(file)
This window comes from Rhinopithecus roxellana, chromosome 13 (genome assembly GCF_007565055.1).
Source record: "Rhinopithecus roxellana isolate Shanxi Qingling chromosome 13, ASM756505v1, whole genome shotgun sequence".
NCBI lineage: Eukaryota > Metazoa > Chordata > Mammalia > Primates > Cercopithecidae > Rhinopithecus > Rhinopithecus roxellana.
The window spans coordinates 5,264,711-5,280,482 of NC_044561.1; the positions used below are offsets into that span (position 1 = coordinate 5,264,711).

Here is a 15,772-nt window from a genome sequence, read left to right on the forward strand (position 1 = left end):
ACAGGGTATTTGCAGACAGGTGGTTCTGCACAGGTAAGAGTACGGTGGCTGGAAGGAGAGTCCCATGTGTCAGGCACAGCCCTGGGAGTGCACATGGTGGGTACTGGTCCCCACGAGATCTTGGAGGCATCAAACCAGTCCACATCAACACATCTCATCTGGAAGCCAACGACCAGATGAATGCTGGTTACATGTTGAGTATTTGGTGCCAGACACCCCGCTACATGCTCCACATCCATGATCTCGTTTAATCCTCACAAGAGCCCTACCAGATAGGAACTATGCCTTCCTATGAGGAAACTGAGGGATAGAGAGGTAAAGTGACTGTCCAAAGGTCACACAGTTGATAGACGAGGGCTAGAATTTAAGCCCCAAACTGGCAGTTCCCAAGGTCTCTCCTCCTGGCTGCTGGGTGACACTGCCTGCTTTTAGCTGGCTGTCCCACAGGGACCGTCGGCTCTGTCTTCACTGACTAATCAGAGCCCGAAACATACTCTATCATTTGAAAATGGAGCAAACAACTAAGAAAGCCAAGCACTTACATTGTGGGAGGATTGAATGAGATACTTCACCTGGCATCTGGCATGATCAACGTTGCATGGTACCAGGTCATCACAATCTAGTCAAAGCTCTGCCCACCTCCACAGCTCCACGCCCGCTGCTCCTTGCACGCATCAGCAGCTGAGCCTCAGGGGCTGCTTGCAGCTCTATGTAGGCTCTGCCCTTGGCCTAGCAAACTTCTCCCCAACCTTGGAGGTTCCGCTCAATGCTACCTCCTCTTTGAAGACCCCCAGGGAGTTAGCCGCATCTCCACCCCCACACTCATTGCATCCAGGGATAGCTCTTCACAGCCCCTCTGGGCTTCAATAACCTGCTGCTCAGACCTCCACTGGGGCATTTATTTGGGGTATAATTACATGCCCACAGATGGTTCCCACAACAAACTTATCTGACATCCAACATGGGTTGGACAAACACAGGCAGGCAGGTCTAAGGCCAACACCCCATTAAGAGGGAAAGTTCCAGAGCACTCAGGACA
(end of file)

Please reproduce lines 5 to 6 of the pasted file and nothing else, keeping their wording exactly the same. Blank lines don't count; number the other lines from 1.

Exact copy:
Here is a 15,772-nt window from a genome sequence, read left to right on the forward strand (position 1 = left end):
ACAGGGTATTTGCAGACAGGTGGTTCTGCACAGGTAAGAGTACGGTGGCTGGAAGGAGAGTCCCATGTGTCAGGCACAGCCCTGGGAGTGCACATGGTGGGTACTGGTCCCCACGAGATCTTGGAGGCATCAAACCAGTCCACATCAACACATCTCATCTGGAAGCCAACGACCAGATGAATGCTGGTTACATGTTGAGTATTTGGTGCCAGACACCCCGCTACATGCTCCACATCCATGATCTCGTTTAATCCTCACAAGAGCCCTACCAGATAGGAACTATGCCTTCCTATGAGGAAACTGAGGGATAGAGAGGTAAAGTGACTGTCCAAAGGTCACACAGTTGATAGACGAGGGCTAGAATTTAAGCCCCAAACTGGCAGTTCCCAAGGTCTCTCCTCCTGGCTGCTGGGTGACACTGCCTGCTTTTAGCTGGCTGTCCCACAGGGACCGTCGGCTCTGTCTTCACTGACTAATCAGAGCCCGAAACATACTCTATCATTTGAAAATGGAGCAAACAACTAAGAAAGCCAAGCACTTACATTGTGGGAGGATTGAATGAGATACTTCACCTGGCATCTGGCATGATCAACGTTGCATGGTACCAGGTCATCACAATCTAGTCAAAGCTCTGCCCACCTCCACAGCTCCACGCCCGCTGCTCCTTGCACGCATCAGCAGCTGAGCCTCAGGGGCTGCTTGCAGCTCTATGTAGGCTCTGCCCTTGGCCTAGCAAACTTCTCCCCAACCTTGGAGGTTCCGCTCAATGCTACCTCCTCTTTGAAGACCCCCAGGGAGTTAGCCGCATCTCCACCCCCACACTCATTGCATCCAGGGATAGCTCTTCACAGCCCCTCTGGGCTTCAATAACCTGCTGCTCAGACCTCCACTGGGGCATTTATTTGGGGTATAATTACATGCCCACAGATGGTTCCCACAACAAACTTATCTGACATCCAACATGGGTTGGACAAACACAGGCAGGCAGGTCTAAGGCCAACACCCCATTAAGAGGGAAAGTTCCAGAGCACTCAGGACA